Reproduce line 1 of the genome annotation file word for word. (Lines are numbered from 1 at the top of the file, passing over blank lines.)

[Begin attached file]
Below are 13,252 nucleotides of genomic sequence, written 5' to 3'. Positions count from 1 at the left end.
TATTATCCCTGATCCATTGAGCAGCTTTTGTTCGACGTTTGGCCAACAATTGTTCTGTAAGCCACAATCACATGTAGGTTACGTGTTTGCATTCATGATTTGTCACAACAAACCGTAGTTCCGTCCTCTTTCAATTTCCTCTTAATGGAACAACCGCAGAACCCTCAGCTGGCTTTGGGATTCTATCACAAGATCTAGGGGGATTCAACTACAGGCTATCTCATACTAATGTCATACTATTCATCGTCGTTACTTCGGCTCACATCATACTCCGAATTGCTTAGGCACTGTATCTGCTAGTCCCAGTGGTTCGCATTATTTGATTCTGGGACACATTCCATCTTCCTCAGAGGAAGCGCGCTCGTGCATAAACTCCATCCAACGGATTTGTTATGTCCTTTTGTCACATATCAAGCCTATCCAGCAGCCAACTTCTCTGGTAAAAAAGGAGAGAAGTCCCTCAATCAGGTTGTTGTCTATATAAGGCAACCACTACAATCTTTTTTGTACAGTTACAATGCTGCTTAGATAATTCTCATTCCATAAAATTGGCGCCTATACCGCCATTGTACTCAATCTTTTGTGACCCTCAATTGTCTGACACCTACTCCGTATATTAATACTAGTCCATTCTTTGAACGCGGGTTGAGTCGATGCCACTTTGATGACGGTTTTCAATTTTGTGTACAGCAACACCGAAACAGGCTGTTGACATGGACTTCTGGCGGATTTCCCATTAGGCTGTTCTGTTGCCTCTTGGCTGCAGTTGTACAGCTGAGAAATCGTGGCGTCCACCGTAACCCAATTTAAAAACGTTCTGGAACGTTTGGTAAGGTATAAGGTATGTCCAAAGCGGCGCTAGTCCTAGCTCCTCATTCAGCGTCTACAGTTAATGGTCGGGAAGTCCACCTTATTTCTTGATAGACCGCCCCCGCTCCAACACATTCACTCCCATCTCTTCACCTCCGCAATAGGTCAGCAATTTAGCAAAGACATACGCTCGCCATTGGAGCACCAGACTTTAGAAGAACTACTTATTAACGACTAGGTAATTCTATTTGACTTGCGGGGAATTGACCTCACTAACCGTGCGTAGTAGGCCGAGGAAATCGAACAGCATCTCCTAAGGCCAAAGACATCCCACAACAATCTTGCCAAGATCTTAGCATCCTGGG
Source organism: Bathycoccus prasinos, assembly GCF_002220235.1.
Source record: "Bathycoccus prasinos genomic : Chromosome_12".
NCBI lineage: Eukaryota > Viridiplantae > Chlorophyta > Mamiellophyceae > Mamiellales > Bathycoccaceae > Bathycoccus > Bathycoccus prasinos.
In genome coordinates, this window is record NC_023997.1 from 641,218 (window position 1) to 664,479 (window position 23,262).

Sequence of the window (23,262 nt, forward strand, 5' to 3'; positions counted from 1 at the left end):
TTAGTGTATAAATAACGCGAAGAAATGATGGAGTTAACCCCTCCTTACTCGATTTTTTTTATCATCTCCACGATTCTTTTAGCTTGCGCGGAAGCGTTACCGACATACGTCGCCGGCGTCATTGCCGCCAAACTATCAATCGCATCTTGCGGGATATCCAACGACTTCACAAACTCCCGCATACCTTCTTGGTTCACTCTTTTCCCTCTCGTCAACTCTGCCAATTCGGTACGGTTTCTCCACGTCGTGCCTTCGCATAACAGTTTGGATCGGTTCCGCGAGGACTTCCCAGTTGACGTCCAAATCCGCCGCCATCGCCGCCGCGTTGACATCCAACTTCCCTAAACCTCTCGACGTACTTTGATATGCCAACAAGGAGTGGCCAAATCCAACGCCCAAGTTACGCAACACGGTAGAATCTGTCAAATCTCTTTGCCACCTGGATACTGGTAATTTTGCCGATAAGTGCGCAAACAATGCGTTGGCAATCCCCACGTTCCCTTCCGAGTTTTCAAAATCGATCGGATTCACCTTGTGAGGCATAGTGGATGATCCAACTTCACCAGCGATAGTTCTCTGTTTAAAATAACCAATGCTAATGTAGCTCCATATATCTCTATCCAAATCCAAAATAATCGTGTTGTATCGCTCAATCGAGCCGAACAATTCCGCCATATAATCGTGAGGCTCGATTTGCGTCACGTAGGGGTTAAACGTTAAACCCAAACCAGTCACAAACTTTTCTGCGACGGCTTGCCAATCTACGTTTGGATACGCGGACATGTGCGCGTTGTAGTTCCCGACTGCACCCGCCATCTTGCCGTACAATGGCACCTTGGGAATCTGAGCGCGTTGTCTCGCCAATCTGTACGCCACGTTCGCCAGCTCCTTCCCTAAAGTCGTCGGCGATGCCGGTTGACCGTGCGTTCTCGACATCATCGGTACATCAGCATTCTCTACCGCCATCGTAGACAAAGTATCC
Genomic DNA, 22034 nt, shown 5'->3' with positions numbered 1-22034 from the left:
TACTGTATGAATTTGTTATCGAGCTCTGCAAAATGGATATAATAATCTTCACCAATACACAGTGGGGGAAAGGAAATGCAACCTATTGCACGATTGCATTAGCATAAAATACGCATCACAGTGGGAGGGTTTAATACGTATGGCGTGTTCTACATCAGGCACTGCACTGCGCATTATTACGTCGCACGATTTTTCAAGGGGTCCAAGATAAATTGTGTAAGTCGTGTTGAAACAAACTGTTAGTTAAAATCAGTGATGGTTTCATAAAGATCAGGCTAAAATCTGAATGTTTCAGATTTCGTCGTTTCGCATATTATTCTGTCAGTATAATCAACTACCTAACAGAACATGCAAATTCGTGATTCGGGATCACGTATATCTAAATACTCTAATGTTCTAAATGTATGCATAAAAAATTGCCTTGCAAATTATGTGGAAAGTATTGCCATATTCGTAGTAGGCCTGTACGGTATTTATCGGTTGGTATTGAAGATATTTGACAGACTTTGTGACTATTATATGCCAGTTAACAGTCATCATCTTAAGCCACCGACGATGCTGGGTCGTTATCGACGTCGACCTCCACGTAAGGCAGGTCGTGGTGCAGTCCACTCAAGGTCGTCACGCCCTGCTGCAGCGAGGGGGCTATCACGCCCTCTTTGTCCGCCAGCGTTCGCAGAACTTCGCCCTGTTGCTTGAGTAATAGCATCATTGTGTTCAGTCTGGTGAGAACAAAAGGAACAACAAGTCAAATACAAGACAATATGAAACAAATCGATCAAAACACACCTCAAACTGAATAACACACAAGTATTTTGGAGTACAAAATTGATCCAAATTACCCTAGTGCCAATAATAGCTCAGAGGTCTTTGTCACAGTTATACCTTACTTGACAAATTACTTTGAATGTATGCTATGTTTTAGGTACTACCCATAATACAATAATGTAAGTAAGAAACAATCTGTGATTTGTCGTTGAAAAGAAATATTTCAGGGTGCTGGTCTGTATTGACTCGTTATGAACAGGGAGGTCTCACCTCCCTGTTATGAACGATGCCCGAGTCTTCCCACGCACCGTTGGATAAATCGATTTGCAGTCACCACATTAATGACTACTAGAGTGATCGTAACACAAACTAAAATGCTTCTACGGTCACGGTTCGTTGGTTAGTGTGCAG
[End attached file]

Below are 13,252 nucleotides of genomic sequence, written 5' to 3'. Positions count from 1 at the left end.